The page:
Adrift in The City Without A Map – The Child with Autism

Research output: Contribution to conferencePaperpeer-review


As a society we have a responsibility to provide an inclusive built environment. For those with Autistic Spectrum Disorder (ASD) however, the world can be a frightening, difficult and confusing place. The challenge of integrating more fully into society can be distanced by an alienating built environment. This is particularly debilitating for younger children who can find themselves detached from learning and interaction with their peers by uncomfortable surroundings. Subsequently there has been a growing interest in promoting ASD-friendly environments. With regard to individual buildings, strategies to date have generally followed a widely accepted reductionist or generalist approach. However, the authors now contend that there needs to be a greater discussion of what truly constitutes an ASD-friendly city, in conjunction with investigating what strategies best articulate a progressive approach to supporting those, and especially the young, with ASD in our built environment.
With the incidence of ASD on the rise, now is the time to take stock. In the sensorium that is the city, often overlooked and forgotten, those with ASD find themselves increasingly isolated, not just socially, but also temporally and spatially. Cast adrift and unable to navigate in the city, the child with ASD runs the risk of forever being lost. Therefore what is needed, both for city planners and those with ASD, is a map to aid navigation and steer a route through this hitherto uncharted territory. At stake is the well-being of a vulnerable and growing population in contemporary society. Hence this paper first introduces some of the challenges faced by those with ASD in trying to cope with their surroundings. It then outlines a triad of challenges to overcome when considering what truly constitutes an ASD-friendly city. The authors then highlight the need and advantage of supporting adaption in our shared inhabited landscape through providing legibility, structure, quiet and reassurance for the child with ASD.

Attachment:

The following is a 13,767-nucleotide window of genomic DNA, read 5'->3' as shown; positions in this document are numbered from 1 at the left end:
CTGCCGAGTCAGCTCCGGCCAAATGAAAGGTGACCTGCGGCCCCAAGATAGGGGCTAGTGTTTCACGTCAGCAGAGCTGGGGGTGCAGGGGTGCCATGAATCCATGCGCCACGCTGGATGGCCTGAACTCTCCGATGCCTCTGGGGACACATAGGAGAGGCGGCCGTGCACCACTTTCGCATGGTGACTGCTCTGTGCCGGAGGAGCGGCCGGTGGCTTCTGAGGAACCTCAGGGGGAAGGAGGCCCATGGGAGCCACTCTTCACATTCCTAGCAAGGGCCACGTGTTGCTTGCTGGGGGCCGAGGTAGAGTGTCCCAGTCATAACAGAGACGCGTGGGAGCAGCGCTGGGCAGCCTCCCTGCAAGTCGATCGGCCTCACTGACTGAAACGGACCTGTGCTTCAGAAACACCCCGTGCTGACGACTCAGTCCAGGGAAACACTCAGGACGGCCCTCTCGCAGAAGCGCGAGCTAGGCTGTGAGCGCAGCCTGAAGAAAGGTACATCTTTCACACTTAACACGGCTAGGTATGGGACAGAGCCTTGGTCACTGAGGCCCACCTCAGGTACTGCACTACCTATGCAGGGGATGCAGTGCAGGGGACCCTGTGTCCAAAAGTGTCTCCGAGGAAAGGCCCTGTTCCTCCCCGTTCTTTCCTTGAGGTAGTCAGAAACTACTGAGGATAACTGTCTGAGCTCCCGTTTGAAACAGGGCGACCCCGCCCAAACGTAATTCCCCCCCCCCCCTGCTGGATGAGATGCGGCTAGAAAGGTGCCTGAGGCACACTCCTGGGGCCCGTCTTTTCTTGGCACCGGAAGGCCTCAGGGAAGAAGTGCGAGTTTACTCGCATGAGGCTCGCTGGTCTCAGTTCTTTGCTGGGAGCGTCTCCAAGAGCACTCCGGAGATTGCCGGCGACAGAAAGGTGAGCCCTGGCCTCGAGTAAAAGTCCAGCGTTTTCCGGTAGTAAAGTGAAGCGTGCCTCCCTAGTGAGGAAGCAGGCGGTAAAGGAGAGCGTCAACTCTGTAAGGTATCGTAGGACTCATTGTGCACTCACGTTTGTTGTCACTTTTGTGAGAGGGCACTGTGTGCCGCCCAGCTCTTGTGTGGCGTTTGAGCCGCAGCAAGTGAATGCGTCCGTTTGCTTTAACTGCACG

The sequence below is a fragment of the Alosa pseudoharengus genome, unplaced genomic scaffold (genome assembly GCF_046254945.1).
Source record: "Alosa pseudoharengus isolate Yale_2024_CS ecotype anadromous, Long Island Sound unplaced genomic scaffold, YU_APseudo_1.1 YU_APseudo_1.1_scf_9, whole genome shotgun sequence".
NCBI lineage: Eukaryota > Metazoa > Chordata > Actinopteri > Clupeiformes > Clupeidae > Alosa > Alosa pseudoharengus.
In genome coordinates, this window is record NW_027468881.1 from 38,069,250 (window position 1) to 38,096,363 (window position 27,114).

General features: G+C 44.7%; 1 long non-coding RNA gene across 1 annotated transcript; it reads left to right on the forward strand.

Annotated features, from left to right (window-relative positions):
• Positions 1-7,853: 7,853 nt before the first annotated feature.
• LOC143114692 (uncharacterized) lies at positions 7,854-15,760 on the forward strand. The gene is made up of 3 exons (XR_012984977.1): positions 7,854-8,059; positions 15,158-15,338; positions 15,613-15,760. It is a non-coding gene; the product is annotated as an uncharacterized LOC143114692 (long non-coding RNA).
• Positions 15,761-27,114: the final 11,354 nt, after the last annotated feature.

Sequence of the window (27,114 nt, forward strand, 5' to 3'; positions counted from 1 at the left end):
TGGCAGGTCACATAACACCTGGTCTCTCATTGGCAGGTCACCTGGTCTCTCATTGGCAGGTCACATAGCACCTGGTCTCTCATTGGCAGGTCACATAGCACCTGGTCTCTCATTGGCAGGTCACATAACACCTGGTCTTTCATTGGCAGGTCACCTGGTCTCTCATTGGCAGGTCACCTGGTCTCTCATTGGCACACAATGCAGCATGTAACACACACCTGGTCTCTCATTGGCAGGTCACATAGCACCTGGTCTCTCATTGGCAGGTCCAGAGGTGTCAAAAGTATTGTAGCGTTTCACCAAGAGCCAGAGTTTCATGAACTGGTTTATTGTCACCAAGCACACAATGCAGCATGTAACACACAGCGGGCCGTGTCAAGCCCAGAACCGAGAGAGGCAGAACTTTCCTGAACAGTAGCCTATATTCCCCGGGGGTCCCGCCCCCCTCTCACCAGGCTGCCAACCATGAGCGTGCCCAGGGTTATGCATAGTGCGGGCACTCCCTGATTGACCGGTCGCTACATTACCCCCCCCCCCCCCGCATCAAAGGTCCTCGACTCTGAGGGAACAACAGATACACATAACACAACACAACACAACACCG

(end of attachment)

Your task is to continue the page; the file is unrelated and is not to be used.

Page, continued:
The hope is by increasing awareness and then questioning what genuinely constitutes an ASD-friendly city, it might ultimately help facilitate greater inclusion of the child with ASD into mainstream society at large.
Original languageEnglish
Publication statusPublished - 08 Nov 2016
EventChild in The City Conference - University of Ghent, Ghent, Belgium
Duration: 07 Nov 201609 Nov 2016
Conference number: 8th


ConferenceChild in The City Conference


  • Architecture
  • Autism Spectrum Disorder
  • City
  • Children
  • Design
  • Inclusion


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